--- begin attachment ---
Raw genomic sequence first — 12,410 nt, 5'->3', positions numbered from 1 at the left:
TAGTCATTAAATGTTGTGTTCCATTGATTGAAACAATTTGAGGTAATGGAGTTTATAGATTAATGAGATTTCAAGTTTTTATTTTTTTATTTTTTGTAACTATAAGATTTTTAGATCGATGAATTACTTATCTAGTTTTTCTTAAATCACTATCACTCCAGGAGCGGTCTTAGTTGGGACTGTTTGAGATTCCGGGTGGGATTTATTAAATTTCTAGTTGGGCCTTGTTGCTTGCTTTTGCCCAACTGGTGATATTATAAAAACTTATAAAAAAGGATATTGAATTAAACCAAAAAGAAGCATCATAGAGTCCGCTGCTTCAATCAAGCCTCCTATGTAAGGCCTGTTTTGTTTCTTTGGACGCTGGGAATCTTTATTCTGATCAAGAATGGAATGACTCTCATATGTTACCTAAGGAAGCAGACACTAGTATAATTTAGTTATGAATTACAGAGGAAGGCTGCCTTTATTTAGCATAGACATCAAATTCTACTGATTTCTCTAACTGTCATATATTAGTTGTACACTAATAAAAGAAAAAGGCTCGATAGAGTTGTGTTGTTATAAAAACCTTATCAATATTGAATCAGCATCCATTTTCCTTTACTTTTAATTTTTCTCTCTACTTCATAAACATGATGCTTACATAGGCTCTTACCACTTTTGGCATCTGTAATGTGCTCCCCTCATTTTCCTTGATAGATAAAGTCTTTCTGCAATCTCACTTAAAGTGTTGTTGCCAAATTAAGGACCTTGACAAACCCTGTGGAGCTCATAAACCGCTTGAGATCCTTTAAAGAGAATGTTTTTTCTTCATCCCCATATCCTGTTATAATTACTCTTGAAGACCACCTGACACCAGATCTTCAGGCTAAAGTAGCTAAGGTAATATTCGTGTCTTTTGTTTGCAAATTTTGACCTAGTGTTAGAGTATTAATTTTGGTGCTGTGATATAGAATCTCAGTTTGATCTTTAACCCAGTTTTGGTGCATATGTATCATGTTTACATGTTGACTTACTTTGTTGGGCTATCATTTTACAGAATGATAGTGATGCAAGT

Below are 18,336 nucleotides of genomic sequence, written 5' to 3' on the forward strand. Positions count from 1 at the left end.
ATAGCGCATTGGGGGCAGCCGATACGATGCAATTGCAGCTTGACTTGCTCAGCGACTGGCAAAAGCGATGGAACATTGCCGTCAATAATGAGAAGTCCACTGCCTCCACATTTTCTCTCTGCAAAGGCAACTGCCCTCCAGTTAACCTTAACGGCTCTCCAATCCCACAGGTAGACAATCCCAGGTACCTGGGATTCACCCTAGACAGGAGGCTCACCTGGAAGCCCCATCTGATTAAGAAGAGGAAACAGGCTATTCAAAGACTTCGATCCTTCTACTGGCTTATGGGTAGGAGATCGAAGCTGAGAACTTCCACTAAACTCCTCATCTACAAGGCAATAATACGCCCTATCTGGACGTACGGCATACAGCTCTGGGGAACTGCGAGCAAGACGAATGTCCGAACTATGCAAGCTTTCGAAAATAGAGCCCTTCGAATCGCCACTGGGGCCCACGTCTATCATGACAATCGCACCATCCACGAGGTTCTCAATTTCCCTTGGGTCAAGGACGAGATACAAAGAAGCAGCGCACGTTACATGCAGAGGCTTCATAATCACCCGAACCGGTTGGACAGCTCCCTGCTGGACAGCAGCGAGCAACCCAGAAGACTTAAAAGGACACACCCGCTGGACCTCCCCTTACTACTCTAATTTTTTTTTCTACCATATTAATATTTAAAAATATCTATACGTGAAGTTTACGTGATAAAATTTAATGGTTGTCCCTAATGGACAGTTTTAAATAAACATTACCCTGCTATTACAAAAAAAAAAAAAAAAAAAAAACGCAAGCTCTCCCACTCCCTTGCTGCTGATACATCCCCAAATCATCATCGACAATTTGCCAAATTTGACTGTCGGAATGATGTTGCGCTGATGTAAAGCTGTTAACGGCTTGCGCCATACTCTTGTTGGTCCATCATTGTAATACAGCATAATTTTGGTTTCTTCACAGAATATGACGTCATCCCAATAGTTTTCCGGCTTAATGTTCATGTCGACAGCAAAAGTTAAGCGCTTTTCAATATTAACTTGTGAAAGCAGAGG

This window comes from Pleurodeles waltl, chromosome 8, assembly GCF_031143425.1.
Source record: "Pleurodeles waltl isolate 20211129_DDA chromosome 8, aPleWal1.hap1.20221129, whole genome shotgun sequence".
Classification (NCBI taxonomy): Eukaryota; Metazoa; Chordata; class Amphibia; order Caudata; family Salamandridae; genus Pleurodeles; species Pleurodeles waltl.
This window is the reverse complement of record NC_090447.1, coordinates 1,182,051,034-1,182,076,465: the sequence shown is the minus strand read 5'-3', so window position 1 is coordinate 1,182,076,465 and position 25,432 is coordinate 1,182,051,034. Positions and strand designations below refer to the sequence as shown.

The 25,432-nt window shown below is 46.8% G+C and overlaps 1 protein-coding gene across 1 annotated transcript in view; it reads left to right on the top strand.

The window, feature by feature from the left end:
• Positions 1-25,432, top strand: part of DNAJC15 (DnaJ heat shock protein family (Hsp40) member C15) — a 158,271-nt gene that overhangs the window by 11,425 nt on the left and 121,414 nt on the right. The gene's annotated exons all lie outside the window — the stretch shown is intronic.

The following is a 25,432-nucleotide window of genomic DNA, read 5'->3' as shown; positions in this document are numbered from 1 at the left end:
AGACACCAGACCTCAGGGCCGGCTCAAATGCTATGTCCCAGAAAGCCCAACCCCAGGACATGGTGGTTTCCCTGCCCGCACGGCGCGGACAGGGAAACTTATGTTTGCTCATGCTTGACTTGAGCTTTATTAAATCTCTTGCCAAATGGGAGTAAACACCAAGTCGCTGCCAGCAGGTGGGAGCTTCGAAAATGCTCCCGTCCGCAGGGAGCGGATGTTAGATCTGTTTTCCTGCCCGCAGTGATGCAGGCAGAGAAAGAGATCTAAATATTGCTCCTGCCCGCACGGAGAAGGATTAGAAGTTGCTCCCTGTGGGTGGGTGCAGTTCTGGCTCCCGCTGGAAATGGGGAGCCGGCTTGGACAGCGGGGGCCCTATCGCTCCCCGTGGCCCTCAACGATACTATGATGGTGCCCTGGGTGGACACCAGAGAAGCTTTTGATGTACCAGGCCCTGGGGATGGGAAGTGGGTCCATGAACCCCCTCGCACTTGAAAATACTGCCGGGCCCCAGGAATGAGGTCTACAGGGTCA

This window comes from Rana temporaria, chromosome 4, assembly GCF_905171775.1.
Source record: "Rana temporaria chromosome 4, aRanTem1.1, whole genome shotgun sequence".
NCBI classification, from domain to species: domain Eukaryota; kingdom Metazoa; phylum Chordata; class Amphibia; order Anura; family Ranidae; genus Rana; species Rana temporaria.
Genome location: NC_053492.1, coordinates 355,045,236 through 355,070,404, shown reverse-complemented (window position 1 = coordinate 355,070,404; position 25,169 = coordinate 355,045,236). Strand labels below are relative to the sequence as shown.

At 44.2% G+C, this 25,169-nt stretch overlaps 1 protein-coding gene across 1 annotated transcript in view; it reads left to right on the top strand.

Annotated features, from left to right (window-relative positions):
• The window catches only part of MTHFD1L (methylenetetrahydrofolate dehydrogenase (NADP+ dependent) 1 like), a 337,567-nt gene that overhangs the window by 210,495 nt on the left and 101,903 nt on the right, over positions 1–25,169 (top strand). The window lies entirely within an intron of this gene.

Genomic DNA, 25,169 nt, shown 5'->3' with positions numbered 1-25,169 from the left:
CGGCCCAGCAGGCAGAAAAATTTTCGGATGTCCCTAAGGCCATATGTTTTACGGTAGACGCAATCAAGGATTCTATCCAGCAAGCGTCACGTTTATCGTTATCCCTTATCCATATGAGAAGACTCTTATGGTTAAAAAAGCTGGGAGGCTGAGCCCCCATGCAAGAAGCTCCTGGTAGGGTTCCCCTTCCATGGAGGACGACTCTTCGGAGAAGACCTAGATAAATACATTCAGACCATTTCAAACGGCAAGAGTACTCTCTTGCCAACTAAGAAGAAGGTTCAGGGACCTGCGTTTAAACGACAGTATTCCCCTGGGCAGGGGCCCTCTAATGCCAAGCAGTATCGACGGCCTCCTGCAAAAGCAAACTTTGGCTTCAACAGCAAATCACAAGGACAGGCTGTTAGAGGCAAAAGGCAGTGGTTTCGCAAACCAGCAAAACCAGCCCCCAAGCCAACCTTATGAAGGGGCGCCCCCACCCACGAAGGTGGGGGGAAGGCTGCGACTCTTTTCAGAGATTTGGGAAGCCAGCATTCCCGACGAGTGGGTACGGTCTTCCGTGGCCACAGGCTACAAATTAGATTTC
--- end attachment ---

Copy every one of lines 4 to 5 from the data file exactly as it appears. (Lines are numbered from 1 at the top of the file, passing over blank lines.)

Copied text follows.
ATAGCGCATTGGGGGCAGCCGATACGATGCAATTGCAGCTTGACTTGCTCAGCGACTGGCAAAAGCGATGGAACATTGCCGTCAATAATGAGAAGTCCACTGCCTCCACATTTTCTCTCTGCAAAGGCAACTGCCCTCCAGTTAACCTTAACGGCTCTCCAATCCCACAGGTAGACAATCCCAGGTACCTGGGATTCACCCTAGACAGGAGGCTCACCTGGAAGCCCCATCTGATTAAGAAGAGGAAACAGGCTATTCAAAGACTTCGATCCTTCTACTGGCTTATGGGTAGGAGATCGAAGCTGAGAACTTCCACTAAACTCCTCATCTACAAGGCAATAATACGCCCTATCTGGACGTACGGCATACAGCTCTGGGGAACTGCGAGCAAGACGAATGTCCGAACTATGCAAGCTTTCGAAAATAGAGCCCTTCGAATCGCCACTGGGGCCCACGTCTATCATGACAATCGCACCATCCACGAGGTTCTCAATTTCCCTTGGGTCAAGGACGAGATACAAAGAAGCAGCGCACGTTACATGCAGAGGCTTCATAATCACCCGAACCGGTTGGACAGCTCCCTGCTGGACAGCAGCGAGCAACCCAGAAGACTTAAAAGGACACACCCGCTGGACCTCCCCTTACTACTCTAATTTTTTTTTCTACCATATTAATATTTAAAAATATCTATACGTGAAGTTTACGTGATAAAATTTAATGGTTGTCCCTAATGGACAGTTTTAAATAAACATTACCCTGCTATTACAAAAAAAAAAAAAAAAAAAAAACGCAAGCTCTCCCACTCCCTTGCTGCTGATACATCCCCAAATCATCATCGACAATTTGCCAAATTTGACTGTCGGAATGATGTTGCGCTGATGTAAAGCTGTTAACGGCTTGCGCCATACTCTTGTTGGTCCATCATTGTAATACAGCATAATTTTGGTTTCTTCACAGAATATGACGTCATCCCAATAGTTTTCCGGCTTAATGTTCATGTCGACAGCAAAAGTTAAGCGCTTTTCAATATTAACTTGTGAAAGCAGAGG

This window comes from Pleurodeles waltl, chromosome 8, assembly GCF_031143425.1.